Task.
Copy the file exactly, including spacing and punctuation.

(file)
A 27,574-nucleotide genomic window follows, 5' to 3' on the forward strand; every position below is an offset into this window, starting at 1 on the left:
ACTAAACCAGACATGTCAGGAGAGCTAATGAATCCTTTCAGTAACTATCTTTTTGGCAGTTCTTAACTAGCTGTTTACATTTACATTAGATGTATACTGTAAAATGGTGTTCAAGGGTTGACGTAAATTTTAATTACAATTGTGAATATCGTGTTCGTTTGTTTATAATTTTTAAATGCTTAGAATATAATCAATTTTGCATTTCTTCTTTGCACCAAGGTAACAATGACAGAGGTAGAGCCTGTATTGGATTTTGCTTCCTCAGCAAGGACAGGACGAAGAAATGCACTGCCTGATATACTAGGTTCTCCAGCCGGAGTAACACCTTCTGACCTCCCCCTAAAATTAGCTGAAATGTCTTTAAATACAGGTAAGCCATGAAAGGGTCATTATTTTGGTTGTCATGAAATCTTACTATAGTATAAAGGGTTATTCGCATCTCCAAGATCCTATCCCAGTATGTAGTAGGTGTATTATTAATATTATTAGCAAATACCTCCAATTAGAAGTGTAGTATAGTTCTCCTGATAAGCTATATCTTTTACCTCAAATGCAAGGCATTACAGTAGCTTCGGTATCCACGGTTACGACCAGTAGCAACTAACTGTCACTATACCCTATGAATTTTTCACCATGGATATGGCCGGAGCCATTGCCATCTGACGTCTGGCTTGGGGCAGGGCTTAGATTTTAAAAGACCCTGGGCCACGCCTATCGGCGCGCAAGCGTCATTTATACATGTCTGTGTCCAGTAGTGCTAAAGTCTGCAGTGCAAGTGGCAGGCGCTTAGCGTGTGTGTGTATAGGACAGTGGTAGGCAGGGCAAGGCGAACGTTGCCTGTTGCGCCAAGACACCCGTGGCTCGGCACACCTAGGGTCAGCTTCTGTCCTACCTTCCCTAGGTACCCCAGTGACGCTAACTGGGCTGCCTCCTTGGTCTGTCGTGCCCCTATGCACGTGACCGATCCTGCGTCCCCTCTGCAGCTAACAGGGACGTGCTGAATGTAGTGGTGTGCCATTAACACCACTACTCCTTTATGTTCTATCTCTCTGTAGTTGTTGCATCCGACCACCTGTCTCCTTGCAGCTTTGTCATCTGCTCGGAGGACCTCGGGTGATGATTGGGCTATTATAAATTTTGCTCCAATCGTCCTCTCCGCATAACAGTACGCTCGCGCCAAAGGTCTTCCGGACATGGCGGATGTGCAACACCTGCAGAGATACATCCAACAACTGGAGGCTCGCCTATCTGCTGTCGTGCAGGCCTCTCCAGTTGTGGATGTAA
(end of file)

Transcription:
A 27,574-nucleotide genomic window follows, 5' to 3' on the forward strand; every position below is an offset into this window, starting at 1 on the left:
ACTAAACCAGACATGTCAGGAGAGCTAATGAATCCTTTCAGTAACTATCTTTTTGGCAGTTCTTAACTAGCTGTTTACATTTACATTAGATGTATACTGTAAAATGGTGTTCAAGGGTTGACGTAAATTTTAATTACAATTGTGAATATCGTGTTCGTTTGTTTATAATTTTTAAATGCTTAGAATATAATCAATTTTGCATTTCTTCTTTGCACCAAGGTAACAATGACAGAGGTAGAGCCTGTATTGGATTTTGCTTCCTCAGCAAGGACAGGACGAAGAAATGCACTGCCTGATATACTAGGTTCTCCAGCCGGAGTAACACCTTCTGACCTCCCCCTAAAATTAGCTGAAATGTCTTTAAATACAGGTAAGCCATGAAAGGGTCATTATTTTGGTTGTCATGAAATCTTACTATAGTATAAAGGGTTATTCGCATCTCCAAGATCCTATCCCAGTATGTAGTAGGTGTATTATTAATATTATTAGCAAATACCTCCAATTAGAAGTGTAGTATAGTTCTCCTGATAAGCTATATCTTTTACCTCAAATGCAAGGCATTACAGTAGCTTCGGTATCCACGGTTACGACCAGTAGCAACTAACTGTCACTATACCCTATGAATTTTTCACCATGGATATGGCCGGAGCCATTGCCATCTGACGTCTGGCTTGGGGCAGGGCTTAGATTTTAAAAGACCCTGGGCCACGCCTATCGGCGCGCAAGCGTCATTTATACATGTCTGTGTCCAGTAGTGCTAAAGTCTGCAGTGCAAGTGGCAGGCGCTTAGCGTGTGTGTGTATAGGACAGTGGTAGGCAGGGCAAGGCGAACGTTGCCTGTTGCGCCAAGACACCCGTGGCTCGGCACACCTAGGGTCAGCTTCTGTCCTACCTTCCCTAGGTACCCCAGTGACGCTAACTGGGCTGCCTCCTTGGTCTGTCGTGCCCCTATGCACGTGACCGATCCTGCGTCCCCTCTGCAGCTAACAGGGACGTGCTGAATGTAGTGGTGTGCCATTAACACCACTACTCCTTTATGTTCTATCTCTCTGTAGTTGTTGCATCCGACCACCTGTCTCCTTGCAGCTTTGTCATCTGCTCGGAGGACCTCGGGTGATGATTGGGCTATTATAAATTTTGCTCCAATCGTCCTCTCCGCATAACAGTACGCTCGCGCCAAAGGTCTTCCGGACATGGCGGATGTGCAACACCTGCAGAGATACATCCAACAACTGGAGGCTCGCCTATCTGCTGTCGTGCAGGCCTCTCCAGTTGTGGATGTAA